Adding a question about citizenship to the decennial enumeration in this climate is likely to depress participation, particularly but not exclusively among noncitizens. It is also likely to cause some noncitizens to state inaccurately that they are citizens. Both errors can be expected to substantially understate the number of noncitizens present in the country.
Given the prominence of immigration enforcement as a campaign issue for this Administration, and the degree to which the Administration has courted nativism, an artificially low noncitizen count may be a feature rather than a bug. Supporters of reducing the size of the immigrant population, lawfully present and unlawfully present alike, will be able to cite an undercount of noncitizens as evidence that noncitizen numbers are dwindling, and hence as evidence of an immigration policy deemed successful by their terms. The fact that the data are likely to be inaccurate will be unlikely to reduce the potency of the talking point.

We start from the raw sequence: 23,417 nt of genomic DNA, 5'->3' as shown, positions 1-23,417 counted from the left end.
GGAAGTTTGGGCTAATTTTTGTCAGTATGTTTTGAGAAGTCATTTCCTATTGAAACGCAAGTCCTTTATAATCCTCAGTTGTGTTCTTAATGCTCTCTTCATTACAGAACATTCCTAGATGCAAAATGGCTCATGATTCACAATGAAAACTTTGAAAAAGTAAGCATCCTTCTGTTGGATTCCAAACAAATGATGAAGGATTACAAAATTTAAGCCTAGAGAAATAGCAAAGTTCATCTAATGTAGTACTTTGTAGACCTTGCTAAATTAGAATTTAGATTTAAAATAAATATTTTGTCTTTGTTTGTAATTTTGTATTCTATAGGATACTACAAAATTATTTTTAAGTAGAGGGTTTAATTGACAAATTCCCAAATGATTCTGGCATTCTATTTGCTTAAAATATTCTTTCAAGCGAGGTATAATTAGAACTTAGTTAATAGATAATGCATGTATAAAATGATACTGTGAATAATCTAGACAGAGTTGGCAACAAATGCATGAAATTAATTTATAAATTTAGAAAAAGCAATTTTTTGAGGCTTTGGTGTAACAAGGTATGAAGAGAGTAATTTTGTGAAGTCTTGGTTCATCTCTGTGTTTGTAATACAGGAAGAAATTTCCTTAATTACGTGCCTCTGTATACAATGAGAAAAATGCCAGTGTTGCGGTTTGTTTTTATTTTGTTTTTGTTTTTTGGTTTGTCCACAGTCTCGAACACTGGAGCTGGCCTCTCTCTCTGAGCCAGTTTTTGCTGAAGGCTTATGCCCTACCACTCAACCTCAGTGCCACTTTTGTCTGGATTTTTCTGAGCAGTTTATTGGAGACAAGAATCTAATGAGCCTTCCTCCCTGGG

B. Interstate Competition for Representation and Power
Second, it may be that the question was added to the decennial census to achieve the results above, but for a different underlying rationale. The decennial enumeration is the basis for apportioning congressional seats and Electoral College votes, and billions of dollars of federal funds allocated by statutory formula.
States with a larger undercount will receive fewer congressional seats, fewer Electoral College votes, and fewer federal funds; in states that are themselves larger and more swiftly growing, that effect will be exaggerated.
As explained above, the competition for interstate representation and funding is zero-sum, and so comparative undercount is more important than absolute undercount. If vulnerable Texan communities are more wary of the enumeration than vulnerable Californians, Texas—all Texans—suffer more in the interstate competition.
Ultimately, this impact may harm states controlled by the Trump Administration’s fellow Republican partisans most.